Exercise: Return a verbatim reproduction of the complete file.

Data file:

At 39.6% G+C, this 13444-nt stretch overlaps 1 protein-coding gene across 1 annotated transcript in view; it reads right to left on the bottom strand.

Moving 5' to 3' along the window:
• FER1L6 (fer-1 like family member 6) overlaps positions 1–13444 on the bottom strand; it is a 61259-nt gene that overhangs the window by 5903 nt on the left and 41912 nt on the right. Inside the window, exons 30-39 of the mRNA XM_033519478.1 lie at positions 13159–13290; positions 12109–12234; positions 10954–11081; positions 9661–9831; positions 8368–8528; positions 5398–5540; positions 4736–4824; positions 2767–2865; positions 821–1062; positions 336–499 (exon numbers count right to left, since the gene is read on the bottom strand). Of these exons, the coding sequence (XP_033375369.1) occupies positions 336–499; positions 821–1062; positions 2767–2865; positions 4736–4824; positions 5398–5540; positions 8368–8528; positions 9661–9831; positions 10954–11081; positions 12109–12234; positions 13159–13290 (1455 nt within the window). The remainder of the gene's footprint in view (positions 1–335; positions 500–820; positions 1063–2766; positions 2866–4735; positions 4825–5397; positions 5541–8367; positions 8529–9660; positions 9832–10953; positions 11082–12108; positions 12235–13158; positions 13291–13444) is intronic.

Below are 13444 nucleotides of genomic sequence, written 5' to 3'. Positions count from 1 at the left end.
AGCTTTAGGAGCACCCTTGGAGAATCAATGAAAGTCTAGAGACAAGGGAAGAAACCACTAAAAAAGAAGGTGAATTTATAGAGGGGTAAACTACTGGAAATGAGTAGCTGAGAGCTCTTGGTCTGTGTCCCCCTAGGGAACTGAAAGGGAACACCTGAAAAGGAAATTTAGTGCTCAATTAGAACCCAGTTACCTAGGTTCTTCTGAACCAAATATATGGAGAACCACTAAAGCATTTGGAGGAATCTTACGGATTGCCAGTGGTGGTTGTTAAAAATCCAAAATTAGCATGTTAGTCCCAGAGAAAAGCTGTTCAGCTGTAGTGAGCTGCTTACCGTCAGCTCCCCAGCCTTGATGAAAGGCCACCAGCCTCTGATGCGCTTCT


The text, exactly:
At 39.6% G+C, this 13444-nt stretch overlaps 1 protein-coding gene across 1 annotated transcript in view; it reads right to left on the bottom strand.

Moving 5' to 3' along the window:
• FER1L6 (fer-1 like family member 6) overlaps positions 1–13444 on the bottom strand; it is a 61259-nt gene that overhangs the window by 5903 nt on the left and 41912 nt on the right. Inside the window, exons 30-39 of the mRNA XM_033519478.1 lie at positions 13159–13290; positions 12109–12234; positions 10954–11081; positions 9661–9831; positions 8368–8528; positions 5398–5540; positions 4736–4824; positions 2767–2865; positions 821–1062; positions 336–499 (exon numbers count right to left, since the gene is read on the bottom strand). Of these exons, the coding sequence (XP_033375369.1) occupies positions 336–499; positions 821–1062; positions 2767–2865; positions 4736–4824; positions 5398–5540; positions 8368–8528; positions 9661–9831; positions 10954–11081; positions 12109–12234; positions 13159–13290 (1455 nt within the window). The remainder of the gene's footprint in view (positions 1–335; positions 500–820; positions 1063–2766; positions 2866–4735; positions 4825–5397; positions 5541–8367; positions 8529–9660; positions 9832–10953; positions 11082–12108; positions 12235–13158; positions 13291–13444) is intronic.

Below are 13444 nucleotides of genomic sequence, written 5' to 3'. Positions count from 1 at the left end.
AGCTTTAGGAGCACCCTTGGAGAATCAATGAAAGTCTAGAGACAAGGGAAGAAACCACTAAAAAAGAAGGTGAATTTATAGAGGGGTAAACTACTGGAAATGAGTAGCTGAGAGCTCTTGGTCTGTGTCCCCCTAGGGAACTGAAAGGGAACACCTGAAAAGGAAATTTAGTGCTCAATTAGAACCCAGTTACCTAGGTTCTTCTGAACCAAATATATGGAGAACCACTAAAGCATTTGGAGGAATCTTACGGATTGCCAGTGGTGGTTGTTAAAAATCCAAAATTAGCATGTTAGTCCCAGAGAAAAGCTGTTCAGCTGTAGTGAGCTGCTTACCGTCAGCTCCCCAGCCTTGATGAAAGGCCACCAGCCTCTGATGCGCTTCT